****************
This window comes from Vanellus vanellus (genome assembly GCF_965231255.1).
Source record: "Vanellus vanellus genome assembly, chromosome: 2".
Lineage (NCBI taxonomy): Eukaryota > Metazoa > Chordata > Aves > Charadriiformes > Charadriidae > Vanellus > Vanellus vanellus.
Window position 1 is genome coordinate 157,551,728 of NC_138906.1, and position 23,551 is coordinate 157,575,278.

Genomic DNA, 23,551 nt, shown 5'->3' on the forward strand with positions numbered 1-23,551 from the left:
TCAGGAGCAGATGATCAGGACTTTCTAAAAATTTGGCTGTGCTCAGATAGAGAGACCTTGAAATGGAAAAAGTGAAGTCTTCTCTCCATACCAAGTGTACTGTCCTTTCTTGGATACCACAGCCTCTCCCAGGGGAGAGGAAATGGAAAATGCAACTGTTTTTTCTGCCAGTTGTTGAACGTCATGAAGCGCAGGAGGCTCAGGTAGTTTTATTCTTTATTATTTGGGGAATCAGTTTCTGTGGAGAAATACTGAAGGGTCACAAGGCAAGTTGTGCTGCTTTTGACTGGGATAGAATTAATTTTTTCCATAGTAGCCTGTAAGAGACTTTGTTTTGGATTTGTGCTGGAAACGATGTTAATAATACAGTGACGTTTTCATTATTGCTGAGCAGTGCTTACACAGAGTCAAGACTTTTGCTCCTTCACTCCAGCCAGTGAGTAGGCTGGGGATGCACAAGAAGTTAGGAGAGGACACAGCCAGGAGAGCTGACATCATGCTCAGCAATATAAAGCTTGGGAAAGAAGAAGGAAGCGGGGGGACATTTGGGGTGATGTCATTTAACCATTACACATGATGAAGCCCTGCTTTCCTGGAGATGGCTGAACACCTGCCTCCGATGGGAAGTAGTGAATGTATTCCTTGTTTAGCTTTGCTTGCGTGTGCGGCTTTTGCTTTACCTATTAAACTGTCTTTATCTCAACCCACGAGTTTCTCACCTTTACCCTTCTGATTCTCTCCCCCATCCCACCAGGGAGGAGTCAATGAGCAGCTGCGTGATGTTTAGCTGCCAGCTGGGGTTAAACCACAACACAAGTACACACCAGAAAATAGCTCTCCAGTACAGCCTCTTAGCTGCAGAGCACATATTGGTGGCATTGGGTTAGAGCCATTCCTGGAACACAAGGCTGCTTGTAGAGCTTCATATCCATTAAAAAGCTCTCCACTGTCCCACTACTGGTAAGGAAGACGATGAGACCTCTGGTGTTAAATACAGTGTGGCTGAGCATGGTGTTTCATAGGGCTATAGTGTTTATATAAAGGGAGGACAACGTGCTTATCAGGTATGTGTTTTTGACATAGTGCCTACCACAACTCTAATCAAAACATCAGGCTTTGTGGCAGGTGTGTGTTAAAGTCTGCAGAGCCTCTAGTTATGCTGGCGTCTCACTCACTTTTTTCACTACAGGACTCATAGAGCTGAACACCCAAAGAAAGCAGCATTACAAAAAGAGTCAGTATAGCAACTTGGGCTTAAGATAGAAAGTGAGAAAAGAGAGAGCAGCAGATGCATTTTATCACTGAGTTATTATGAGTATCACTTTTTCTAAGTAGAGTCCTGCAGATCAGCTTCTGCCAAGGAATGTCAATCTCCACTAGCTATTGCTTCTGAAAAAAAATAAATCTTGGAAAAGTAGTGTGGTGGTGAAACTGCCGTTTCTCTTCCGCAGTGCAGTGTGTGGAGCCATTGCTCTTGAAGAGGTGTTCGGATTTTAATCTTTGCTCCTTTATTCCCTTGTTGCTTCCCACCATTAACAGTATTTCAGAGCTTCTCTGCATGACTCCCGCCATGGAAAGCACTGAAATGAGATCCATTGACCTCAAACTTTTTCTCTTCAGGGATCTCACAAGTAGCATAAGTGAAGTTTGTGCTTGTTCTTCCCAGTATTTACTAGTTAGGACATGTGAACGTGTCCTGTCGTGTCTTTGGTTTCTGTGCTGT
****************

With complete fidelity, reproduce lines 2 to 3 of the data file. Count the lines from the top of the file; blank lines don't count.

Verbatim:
Source record: "Vanellus vanellus genome assembly, chromosome: 2".
Lineage (NCBI taxonomy): Eukaryota > Metazoa > Chordata > Aves > Charadriiformes > Charadriidae > Vanellus > Vanellus vanellus.